There is a large topic on this right now, do a search for more options. I just got my M1100 back from the shop and what they did didn't even really fix it. Here is what mine does and what works for mine maybe it will help you.
I turn the key and after the cycle I push the starter. I starts up for about 5 seconds then dies, if I try to push it again it will just crank and crank. So what I do is turn the key off remove the key for 60-90 seconds and then repeat the process. It generally starts and runs for me after that, what I have learned is do not mess with the throttle or its back to square one. Let it run for 2-3 minutes and you should be good to go.
Hope this helps if not the other thread has some other advice.
I took my 1100 in yesterday because I started leaking oil on a ride and my check engine light started coming on after 40 miles or so (twice before I got to the shop). They are going to look into my failing to start issue also as well as the random stalling.
For me, it just takes time to start up. They wanted to make sure I was starting the bike by letting it run through the full computer startup before I hit the starter button. Mine runs rough after this failing to start until it warms up.
Mine won't start and then stall after 5 seconds, instead I just doesn't turn over. It sounds like the ECU isn't resetting - I was told that if the computer doesnt completely boot on startup, it will revert back to the last known good configuration before it is shut off - which is when the bike is warm.
The only things which seem to work consistently are:
A. Using lower octane (easier to ignite, which assists cold start).
B. Replacing ECU.
C. Following this procedure:
If start succeeds, enjoy your ride.
If start fails, proceed to step 4.
Turn off key.
Wait 10 seconds.
Turn on key.
Wait for dash startup to complete.
Attempt start again.
A proper cold start occurs (on any bike) when the revs immediately jump to about twice idle, and then slowly drop to warm-up speed, which should be slightly above normal idle. In the Monster 1100's case, it appears that for some reason the first attempt fails as the bike tries to use idle speed initially, which then drops below idle and stalls. But a second cycle of the electronics causes it to attempt the start properly.
Given the many things I've tried on this bike, I'm pretty sure that it's a problem with the ECU.
I agree with you on the ECU being the problem. Per what the dealer told me, I just don't think it resets properly all the time. I think this is related directly to the stalling at downshift issue.
For me, it just cranks, but never kicks over. I have tried the turn off and wait, I have tried just cranking it. Neither works any different, they both seem to get the bike going in the same amount of time but when you shut the bike off and wait it feels like it works faster because you are doing something.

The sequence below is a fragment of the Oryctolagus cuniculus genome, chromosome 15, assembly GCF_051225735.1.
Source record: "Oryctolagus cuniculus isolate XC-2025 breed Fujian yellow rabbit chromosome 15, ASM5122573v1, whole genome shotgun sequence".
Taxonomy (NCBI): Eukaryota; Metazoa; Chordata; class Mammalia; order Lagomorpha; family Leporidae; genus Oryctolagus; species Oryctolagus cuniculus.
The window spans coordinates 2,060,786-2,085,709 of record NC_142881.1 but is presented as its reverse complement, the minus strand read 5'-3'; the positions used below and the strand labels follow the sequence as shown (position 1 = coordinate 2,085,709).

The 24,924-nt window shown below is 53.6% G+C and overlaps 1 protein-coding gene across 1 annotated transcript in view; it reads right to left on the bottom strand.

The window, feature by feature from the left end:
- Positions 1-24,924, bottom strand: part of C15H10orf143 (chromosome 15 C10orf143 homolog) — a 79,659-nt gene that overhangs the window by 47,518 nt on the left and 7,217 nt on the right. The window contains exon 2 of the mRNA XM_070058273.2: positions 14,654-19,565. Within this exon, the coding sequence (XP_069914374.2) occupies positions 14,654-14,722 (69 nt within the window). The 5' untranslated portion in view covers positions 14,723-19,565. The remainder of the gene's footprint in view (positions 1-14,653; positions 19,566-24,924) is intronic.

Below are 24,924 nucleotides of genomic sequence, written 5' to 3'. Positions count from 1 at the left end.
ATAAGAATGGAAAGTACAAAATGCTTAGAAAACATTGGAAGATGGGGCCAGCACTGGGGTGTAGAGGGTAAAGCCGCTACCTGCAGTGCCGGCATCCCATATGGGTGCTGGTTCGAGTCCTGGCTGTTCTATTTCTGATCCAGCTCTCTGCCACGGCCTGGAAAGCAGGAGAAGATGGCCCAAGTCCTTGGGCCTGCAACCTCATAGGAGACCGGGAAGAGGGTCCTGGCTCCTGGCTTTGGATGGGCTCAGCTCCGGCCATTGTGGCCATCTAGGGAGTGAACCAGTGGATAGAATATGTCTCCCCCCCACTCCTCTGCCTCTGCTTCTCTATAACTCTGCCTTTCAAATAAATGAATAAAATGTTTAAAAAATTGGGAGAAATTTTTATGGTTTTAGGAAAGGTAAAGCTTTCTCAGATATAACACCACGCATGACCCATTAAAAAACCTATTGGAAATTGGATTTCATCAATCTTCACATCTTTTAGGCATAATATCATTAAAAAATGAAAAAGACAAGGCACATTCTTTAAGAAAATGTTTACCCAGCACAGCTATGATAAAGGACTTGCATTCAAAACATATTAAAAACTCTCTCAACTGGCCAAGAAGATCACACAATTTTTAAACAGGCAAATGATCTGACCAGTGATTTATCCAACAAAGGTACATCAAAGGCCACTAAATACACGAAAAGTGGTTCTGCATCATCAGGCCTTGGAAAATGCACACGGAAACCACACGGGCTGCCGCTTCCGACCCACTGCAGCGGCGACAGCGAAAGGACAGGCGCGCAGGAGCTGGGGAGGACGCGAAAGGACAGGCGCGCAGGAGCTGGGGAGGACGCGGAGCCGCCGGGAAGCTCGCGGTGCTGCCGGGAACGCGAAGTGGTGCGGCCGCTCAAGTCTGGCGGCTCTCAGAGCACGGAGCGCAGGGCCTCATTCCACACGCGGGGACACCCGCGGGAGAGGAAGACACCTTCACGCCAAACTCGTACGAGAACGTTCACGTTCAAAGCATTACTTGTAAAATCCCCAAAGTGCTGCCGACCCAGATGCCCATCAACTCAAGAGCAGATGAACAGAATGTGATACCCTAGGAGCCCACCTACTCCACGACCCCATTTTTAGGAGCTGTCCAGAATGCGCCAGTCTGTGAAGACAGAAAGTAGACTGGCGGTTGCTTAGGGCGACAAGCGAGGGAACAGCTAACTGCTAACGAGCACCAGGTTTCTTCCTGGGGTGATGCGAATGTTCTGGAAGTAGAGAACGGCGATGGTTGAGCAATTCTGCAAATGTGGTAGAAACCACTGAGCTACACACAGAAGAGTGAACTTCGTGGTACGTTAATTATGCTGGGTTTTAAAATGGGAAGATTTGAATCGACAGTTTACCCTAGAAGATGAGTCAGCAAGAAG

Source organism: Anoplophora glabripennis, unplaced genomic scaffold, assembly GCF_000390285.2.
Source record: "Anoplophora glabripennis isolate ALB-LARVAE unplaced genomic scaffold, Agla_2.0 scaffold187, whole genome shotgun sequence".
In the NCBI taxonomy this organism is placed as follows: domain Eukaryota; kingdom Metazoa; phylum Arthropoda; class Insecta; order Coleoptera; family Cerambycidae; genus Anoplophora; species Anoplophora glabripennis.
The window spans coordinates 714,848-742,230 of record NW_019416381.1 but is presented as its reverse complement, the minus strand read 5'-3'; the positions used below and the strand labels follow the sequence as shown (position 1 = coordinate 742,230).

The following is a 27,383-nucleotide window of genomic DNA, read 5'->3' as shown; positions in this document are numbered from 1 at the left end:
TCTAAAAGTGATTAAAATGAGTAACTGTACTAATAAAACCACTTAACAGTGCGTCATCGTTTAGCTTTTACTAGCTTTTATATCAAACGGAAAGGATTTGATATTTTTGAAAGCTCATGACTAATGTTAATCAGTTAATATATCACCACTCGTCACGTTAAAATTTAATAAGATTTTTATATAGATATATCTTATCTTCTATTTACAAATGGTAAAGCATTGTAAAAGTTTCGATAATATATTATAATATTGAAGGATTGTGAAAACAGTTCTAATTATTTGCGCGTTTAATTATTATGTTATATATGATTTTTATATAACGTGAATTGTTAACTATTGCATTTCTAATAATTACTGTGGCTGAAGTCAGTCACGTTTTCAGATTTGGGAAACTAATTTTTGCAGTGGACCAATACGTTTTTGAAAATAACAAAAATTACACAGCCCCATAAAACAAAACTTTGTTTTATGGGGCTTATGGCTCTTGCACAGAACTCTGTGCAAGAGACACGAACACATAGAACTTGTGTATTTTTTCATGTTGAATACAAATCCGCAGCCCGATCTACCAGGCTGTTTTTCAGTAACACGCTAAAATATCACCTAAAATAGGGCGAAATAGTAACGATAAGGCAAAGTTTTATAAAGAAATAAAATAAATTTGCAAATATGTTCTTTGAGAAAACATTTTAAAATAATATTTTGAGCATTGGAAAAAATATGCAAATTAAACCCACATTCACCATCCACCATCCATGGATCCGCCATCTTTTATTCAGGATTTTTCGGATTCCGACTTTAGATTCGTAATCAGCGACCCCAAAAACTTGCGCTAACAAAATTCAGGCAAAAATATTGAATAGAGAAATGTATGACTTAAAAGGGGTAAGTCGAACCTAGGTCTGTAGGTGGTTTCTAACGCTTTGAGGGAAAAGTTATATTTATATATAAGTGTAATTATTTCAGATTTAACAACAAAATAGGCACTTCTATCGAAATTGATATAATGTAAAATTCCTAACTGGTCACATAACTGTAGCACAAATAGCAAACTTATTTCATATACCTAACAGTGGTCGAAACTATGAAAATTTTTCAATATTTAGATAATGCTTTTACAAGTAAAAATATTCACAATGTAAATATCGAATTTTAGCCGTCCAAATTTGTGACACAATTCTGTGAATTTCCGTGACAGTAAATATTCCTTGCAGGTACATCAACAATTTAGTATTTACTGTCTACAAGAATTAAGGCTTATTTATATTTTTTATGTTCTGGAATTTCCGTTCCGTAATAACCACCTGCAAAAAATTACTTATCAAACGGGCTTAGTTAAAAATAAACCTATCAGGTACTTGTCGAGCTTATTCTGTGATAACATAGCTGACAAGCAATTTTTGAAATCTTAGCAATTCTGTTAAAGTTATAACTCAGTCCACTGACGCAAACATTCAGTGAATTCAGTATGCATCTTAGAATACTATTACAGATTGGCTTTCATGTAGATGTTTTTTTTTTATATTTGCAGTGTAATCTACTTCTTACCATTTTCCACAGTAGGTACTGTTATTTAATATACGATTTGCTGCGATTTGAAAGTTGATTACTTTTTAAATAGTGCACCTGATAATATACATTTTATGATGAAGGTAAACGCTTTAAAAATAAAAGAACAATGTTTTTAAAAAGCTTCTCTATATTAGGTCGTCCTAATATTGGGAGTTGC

Stalling at downshift is a different issue due to air bleeds not being open enough. My Yamaha has the same issue. It happens most often when engine braking to near idle, when the sudden disconnect of declutching/shifting causes the RPMs to drop too quickly before the stepper motor can open up enough. The result is a stall.
Unscrewing the airbleeds a bit allows more air past the throttle plate and slows the rate at which RPMs drop, preventing the engine from dropping too far below idle.
The cold start problem isn't an octane issue, but can be "fixed" (in a way) by running a lower octane. 87 burns faster and hotter and more readily than 93, so it helps the engine start. Obviously that's not a real fix, though.
The procedure described by scissors has worked everytime for me. Make sure to let the display run through it's entire cycle - Monster 1100 - odometer reading - then, press to crank. Don't bother touching the throttle for 2-3 minutes.
I've found that in order for my bike to crank over every time, I just have to hit the starter as soon as the mileage comes up. For some reason, when I wait is when it doesnt want to fire. If I miss it, I just shut off the bike, let it sit, turn it on and fire it up as soon as 1100 goes away.
I took my bike in for this and there was little they could do. What they did tell me and seems to work everytime is that if I run into those times it wont start. I turn it off remove the key wait 30 seconds and then start over again. It resets the computer and all things needed for cold weather startup.
Why do people put up with this rubbish?
I paid $20,000 AUD for a bike I expected to start when I wished to ride it. I'll update the other thread I've typed so much into.
Whilst owners go along with Ducati saying "There is nought to be done", Ducati will do nothing. This is completely unacceptable in the 21st Century that a premium motorcycle brand can get away with it.